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Current concepts in adult respiratory distress syndrome in children

Redding, Gregory J. MD

Current Opinion in Pediatrics: June 2001 - Volume 13 - Issue 3 - p 261-266

Acute respiratory distress syndrome (ARDS) is an acute form of severe alveolar–capillary injury that evolves after a direct or indirect lung insult. It begins as noncardiogenic pulmonary edema and develops into a neutrophilic alveolitis, and, later, pulmonary fibrosis. Mortality remains high among children with ARDS, particularly when serious underlying conditions co-exist, sepsis occurs, and when there is multi-organ failure. Lung function improves with time among survivors, but pulmonary fibrosis may persist. Advances in the care of children with ARDS include the use of lung-protective ventilator strategies, permissive hypercapnia, inhaled nitric oxide, high-frequency ventilation, and extra-corporeal life support. These approaches reduce ventilator-associated lung injury and may improve survival when used in combination with one another. Interventions that reduce alveolar inflammation, enhance alveolar fluid removal, and reduce pulmonary fibrosis will further improve survival and recovery from ARDS in the future.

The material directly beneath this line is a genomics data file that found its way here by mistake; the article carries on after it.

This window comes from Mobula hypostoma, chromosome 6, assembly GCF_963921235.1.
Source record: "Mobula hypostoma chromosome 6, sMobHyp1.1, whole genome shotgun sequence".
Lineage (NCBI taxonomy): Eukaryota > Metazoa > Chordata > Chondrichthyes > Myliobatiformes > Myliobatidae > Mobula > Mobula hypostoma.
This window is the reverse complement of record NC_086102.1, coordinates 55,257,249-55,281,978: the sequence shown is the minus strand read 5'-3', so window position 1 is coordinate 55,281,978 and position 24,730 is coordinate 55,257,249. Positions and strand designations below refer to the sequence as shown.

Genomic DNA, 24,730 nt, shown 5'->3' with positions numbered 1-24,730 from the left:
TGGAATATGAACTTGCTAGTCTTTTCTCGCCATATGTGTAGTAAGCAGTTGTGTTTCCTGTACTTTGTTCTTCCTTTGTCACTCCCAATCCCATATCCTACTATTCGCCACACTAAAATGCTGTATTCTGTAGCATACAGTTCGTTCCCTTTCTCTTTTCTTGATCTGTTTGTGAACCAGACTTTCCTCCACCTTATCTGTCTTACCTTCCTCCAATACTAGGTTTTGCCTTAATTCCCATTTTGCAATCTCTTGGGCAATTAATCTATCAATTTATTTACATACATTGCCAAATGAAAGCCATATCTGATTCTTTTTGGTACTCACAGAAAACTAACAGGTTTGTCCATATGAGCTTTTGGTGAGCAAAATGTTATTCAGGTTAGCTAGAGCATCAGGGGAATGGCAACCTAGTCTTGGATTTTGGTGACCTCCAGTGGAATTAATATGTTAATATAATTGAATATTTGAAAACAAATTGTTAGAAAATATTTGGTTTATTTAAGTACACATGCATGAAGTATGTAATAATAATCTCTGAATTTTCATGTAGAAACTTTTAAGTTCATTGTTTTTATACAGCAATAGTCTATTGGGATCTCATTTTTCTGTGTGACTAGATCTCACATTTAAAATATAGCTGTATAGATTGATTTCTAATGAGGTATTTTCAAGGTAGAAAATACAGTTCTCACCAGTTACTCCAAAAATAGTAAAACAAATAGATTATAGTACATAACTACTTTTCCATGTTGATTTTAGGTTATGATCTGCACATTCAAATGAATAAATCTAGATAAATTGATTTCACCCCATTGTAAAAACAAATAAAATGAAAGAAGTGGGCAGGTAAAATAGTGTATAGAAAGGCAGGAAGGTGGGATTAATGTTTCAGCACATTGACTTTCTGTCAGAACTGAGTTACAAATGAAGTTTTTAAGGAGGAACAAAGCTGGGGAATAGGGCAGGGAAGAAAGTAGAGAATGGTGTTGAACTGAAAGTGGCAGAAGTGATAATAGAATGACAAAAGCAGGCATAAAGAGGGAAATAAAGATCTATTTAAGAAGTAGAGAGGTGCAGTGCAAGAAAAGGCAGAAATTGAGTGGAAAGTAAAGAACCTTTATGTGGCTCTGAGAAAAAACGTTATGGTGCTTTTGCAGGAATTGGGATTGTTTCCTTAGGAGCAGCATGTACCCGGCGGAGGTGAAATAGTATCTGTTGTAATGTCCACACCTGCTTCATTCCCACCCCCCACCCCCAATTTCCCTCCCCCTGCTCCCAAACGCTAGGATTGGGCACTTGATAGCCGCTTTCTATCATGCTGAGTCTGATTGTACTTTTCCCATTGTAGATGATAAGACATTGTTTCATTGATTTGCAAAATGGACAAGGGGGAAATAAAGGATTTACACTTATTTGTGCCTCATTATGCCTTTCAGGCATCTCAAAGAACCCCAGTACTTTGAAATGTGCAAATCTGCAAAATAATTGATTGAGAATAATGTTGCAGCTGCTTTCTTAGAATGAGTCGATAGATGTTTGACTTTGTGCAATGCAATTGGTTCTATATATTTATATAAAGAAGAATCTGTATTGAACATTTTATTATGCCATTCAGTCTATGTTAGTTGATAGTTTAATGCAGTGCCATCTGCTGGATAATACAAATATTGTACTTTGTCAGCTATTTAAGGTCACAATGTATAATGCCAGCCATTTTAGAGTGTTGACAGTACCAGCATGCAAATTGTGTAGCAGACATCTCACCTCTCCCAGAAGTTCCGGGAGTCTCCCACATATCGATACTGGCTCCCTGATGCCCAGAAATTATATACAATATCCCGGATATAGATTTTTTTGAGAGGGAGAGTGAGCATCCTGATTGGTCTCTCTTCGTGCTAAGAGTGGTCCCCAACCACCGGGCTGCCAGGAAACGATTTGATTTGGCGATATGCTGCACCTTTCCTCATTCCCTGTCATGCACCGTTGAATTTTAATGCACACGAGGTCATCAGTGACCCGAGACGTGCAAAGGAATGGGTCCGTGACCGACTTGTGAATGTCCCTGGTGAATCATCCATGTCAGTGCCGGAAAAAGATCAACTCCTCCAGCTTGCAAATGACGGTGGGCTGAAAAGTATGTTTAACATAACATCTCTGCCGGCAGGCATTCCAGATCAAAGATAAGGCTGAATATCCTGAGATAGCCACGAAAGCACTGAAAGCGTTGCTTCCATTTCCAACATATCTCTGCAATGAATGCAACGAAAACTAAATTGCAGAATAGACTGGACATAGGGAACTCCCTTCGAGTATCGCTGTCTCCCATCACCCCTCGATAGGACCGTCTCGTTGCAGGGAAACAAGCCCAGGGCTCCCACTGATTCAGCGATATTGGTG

Pulmonary Medicine Division Department of Pediatrics, Children’s Hospital and Regional Medical Center, Seattle, Washington, USA.

Correspondence to Gregory J. Redding, MD, mail stop CH-68, Children’s Hospital and Regional Medical Center, 4800 Sand Point Way, NE, Seattle, WA 98105, USA; e-mail:

© 2001 Lippincott Williams & Wilkins, Inc.